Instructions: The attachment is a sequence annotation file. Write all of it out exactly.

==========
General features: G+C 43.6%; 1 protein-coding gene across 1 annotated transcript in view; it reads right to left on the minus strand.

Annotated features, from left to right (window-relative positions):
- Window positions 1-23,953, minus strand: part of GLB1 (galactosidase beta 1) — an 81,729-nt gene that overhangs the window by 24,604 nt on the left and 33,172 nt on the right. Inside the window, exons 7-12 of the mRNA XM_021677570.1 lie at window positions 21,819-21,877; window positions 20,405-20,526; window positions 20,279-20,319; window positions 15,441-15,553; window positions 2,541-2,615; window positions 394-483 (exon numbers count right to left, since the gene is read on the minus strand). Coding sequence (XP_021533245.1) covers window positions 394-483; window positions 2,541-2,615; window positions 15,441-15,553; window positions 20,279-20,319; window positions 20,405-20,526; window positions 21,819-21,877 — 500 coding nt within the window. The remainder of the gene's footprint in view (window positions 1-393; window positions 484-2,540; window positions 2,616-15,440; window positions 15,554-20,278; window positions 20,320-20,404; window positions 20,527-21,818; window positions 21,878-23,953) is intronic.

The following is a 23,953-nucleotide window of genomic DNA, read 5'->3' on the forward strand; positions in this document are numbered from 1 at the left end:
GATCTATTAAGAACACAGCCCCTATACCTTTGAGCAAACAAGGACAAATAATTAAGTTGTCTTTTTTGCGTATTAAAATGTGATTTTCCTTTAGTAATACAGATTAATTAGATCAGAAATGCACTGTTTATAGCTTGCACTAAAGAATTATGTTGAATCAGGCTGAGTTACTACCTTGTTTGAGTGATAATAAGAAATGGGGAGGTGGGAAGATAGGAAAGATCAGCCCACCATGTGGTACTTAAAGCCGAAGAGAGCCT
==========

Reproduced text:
General features: G+C 43.6%; 1 protein-coding gene across 1 annotated transcript in view; it reads right to left on the minus strand.

Annotated features, from left to right (window-relative positions):
- Window positions 1-23,953, minus strand: part of GLB1 (galactosidase beta 1) — an 81,729-nt gene that overhangs the window by 24,604 nt on the left and 33,172 nt on the right. Inside the window, exons 7-12 of the mRNA XM_021677570.1 lie at window positions 21,819-21,877; window positions 20,405-20,526; window positions 20,279-20,319; window positions 15,441-15,553; window positions 2,541-2,615; window positions 394-483 (exon numbers count right to left, since the gene is read on the minus strand). Coding sequence (XP_021533245.1) covers window positions 394-483; window positions 2,541-2,615; window positions 15,441-15,553; window positions 20,279-20,319; window positions 20,405-20,526; window positions 21,819-21,877 — 500 coding nt within the window. The remainder of the gene's footprint in view (window positions 1-393; window positions 484-2,540; window positions 2,616-15,440; window positions 15,554-20,278; window positions 20,320-20,404; window positions 20,527-21,818; window positions 21,878-23,953) is intronic.

The following is a 23,953-nucleotide window of genomic DNA, read 5'->3' on the forward strand; positions in this document are numbered from 1 at the left end:
GATCTATTAAGAACACAGCCCCTATACCTTTGAGCAAACAAGGACAAATAATTAAGTTGTCTTTTTTGCGTATTAAAATGTGATTTTCCTTTAGTAATACAGATTAATTAGATCAGAAATGCACTGTTTATAGCTTGCACTAAAGAATTATGTTGAATCAGGCTGAGTTACTACCTTGTTTGAGTGATAATAAGAAATGGGGAGGTGGGAAGATAGGAAAGATCAGCCCACCATGTGGTACTTAAAGCCGAAGAGAGCCT